12. Others study the effects of particular network properties and positions and the causes of networks and positions like how social interaction shapes social networks, for instance within-neighborhood relations are more likely to form between neighbors who have access to electronic means of communicating with each other.

12. Others study the effects of particular network properties and positions and the causes of networks and positions like how social interaction shapes social networks, for instance within-neighborhood relations are more likely to form between neighbors who have access to electronic means of communicating with each other.

 

 

 

 

 

 

 

 

 

 

 

 

 

 

 

 

 

13. Okay. After collection, network data are used to calculate properties of network positions. Properties are things like the number of relations a node has and how clusters of nodes in a network are bridged. This is what for instance network researcher Ronald Burt calls network anatomy.

13. Okay. After collection, network data are used to calculate properties of network positions. Properties are things like the number of relations a node has and how clusters of nodes in a network are bridged. This is what for instance network researcher Ronald Burt calls network anatomy.

 

 

 

 

 

 

 

 

 

 

 

 

 

 

 

 

 

14. The social network anatomy is a way to explain networks. If you delineate a network, connectors and nodes have meaning that can be explained. Connected nodes are groups of networked individuals who relate; have relationships with other members.

14. The social network anatomy is a way to explain networks. If you delineate a network, connectors and nodes have meaning that can be explained. Connected nodes are groups of networked individuals who relate; have relationships with other members.

 

 

 

 

 

 

 

 

 

 

 

 

 

 

 

 

 

15. Closure is about developing strong ties, trust, reputation and community within clusters. Trust-builders are able to understand the deep connections that bond people and give the cluster members a common identity.

15. Closure is about developing strong ties, trust, reputation and community within clusters. Trust-builders are able to understand the deep connections that bond people and give the cluster members a common identity.

 

 

 

 

 

 

 

 

 

 

 

 

 

 

 

 

 

16. Betweenness indicates the degree to which a node forms a bridge or critical link between other nodes. For instance, some people – nodes – serve as gatekeeper to others or, some serve as gateway to dissimilate information to others: hubs.

16. Betweenness indicates the degree to which a node forms a bridge or critical link between other nodes. For instance, some people – nodes – serve as gatekeeper to others or, some serve as gateway to dissimilate information to others: hubs.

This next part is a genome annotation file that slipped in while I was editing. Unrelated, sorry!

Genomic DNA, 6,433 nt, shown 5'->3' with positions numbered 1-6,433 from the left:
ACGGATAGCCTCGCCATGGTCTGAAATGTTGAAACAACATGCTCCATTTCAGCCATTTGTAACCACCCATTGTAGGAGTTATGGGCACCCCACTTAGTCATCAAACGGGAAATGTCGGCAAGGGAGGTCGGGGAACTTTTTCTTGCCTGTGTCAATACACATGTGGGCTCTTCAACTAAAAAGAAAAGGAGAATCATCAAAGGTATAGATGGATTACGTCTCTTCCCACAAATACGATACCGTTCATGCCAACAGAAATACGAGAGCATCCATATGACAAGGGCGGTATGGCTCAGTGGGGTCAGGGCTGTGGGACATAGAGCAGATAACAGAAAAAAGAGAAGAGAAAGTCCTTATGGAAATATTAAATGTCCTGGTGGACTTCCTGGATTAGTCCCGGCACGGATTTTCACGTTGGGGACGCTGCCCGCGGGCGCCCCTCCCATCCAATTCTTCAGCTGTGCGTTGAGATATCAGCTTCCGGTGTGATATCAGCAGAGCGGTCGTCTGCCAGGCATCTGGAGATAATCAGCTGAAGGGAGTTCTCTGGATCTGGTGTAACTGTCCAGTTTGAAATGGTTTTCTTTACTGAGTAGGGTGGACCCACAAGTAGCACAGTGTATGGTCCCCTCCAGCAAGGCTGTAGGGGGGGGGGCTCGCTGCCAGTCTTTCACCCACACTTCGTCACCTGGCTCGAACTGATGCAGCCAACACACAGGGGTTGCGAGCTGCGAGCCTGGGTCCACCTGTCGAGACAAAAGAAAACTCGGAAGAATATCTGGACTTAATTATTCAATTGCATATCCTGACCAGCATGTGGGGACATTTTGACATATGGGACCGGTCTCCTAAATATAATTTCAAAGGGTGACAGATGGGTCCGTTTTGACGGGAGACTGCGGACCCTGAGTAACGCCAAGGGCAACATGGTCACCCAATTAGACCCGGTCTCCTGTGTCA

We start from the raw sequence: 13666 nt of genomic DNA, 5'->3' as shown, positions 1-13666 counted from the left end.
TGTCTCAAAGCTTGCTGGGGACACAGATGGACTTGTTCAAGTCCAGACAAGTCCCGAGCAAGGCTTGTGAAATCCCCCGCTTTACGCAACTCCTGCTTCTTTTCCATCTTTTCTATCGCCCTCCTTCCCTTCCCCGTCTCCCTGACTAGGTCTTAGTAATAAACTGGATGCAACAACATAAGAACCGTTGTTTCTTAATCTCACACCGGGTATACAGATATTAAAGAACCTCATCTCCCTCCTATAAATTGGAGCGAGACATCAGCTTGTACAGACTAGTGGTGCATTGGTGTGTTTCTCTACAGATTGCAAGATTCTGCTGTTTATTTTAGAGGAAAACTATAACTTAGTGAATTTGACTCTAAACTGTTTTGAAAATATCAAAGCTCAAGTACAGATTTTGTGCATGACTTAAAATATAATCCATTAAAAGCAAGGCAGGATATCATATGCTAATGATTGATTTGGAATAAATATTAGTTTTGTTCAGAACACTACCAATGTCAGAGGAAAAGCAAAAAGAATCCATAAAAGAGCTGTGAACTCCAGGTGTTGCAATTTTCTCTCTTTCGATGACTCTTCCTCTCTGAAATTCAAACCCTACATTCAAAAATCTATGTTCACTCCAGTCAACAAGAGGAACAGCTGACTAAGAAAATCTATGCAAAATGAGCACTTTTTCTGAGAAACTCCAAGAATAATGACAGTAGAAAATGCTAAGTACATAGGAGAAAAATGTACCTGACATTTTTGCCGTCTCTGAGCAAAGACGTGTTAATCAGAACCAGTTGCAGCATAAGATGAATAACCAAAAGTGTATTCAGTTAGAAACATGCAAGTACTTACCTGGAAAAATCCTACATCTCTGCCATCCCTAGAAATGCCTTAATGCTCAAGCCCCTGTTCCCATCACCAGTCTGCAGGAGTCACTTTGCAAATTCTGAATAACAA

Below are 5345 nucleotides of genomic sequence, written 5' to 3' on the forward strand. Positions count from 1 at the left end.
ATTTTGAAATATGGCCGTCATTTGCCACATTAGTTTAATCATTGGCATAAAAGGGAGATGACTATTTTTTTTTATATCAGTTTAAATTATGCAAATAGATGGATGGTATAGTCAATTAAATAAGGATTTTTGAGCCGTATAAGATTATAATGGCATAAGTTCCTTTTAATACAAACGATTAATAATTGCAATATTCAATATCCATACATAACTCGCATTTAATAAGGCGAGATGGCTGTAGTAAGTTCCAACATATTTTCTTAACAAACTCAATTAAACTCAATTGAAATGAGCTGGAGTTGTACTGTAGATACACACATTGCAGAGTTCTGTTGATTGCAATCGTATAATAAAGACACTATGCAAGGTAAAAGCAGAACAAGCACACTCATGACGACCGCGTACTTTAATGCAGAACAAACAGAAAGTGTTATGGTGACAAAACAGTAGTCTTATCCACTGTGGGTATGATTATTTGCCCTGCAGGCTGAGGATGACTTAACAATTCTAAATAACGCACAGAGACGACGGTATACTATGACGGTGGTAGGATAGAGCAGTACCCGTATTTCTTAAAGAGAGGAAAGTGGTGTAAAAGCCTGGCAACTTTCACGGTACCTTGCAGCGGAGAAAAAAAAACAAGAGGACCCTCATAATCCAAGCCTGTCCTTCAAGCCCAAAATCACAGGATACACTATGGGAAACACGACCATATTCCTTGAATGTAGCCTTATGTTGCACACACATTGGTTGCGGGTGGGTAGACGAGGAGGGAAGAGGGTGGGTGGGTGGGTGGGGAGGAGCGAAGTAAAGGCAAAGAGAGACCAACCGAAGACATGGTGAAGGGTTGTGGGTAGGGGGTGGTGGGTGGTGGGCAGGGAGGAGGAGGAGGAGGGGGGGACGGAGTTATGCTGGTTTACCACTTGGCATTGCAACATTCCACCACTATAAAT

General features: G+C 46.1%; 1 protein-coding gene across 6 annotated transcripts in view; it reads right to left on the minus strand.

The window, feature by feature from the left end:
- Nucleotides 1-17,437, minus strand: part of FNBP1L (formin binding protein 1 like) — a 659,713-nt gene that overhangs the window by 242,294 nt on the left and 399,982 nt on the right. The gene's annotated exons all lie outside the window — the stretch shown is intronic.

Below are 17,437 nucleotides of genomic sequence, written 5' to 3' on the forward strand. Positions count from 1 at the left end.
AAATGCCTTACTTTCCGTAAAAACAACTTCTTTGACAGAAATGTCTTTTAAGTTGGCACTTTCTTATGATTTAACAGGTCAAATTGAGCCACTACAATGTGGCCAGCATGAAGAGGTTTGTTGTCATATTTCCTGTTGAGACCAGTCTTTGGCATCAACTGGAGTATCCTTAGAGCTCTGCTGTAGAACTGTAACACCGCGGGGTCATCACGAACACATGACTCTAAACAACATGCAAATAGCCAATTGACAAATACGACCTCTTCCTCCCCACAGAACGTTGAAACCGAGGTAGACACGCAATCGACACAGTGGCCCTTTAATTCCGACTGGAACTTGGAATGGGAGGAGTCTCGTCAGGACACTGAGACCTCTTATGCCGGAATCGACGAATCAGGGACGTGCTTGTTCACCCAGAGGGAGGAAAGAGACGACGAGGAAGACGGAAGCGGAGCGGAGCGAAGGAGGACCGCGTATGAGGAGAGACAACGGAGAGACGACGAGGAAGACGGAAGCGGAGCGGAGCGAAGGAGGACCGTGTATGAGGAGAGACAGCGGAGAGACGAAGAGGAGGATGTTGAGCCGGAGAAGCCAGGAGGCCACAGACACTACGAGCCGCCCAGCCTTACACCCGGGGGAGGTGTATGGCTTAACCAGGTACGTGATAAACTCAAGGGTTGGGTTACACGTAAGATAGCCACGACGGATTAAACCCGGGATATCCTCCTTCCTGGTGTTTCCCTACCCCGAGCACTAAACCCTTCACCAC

17. Closeness is a measure of how easily a node can connect with other nodes. You may approach some people in your network, say at the university, very easily but others may be hard to reach perhaps because of betweenness problems. The question rises if interaction is easier with nodes that are directly linked to you or those further away.

17. Closeness is a measure of how easily a node can connect with other nodes. You may approach some people in your network, say at the university, very easily but others may be hard to reach perhaps because of betweenness problems. The question rises if interaction is easier with nodes that are directly linked to you or those further away.

 

 

 

 

 

 

 

 

 

 

 

 

 

 

 

 

 

18. Degree is the number of connections a node has to other nodes. For example, the number of people in your family, or on your team at work or the number of friends you have on Facebook.

18. Degree is the number of connections a node has to other nodes. For example, the number of people in your family, or on your team at work or the number of friends you have on Facebook.

 

 

 

 

 

 

 

 

 

 

 

 

 

 

 

 

 

19. Brokerage is about developing weak ties: building bridges and relationships between clusters of nodes. Brokers are in a position to see the differences between groups, cross-pollinate ideas and develop the differences into new ideas and opportunities.

19. Brokerage is about developing weak ties: building bridges and relationships between clusters of nodes. Brokers are in a position to see the differences between groups, cross-pollinate ideas and develop the differences into new ideas and opportunities.

 

 

 

 

 

 

 

 

 

 

 

 

 

 

 

 

 

20. To wrap up. Marin & Wellman say that social network analysis is a paradigm that starts off with the premise that social life is created primarily by relations and the patterns they form. What do you say? Check out this website: www.insna.org

20. To wrap up. Marin & Wellman say that social network analysis is a paradigm that starts off with the premise that social life is created primarily by relations and the patterns they form. What do you say? Check out this website: http://www.insna.org

Written by Kees Winkel

December 14, 2012 at 10:08

Posted in 1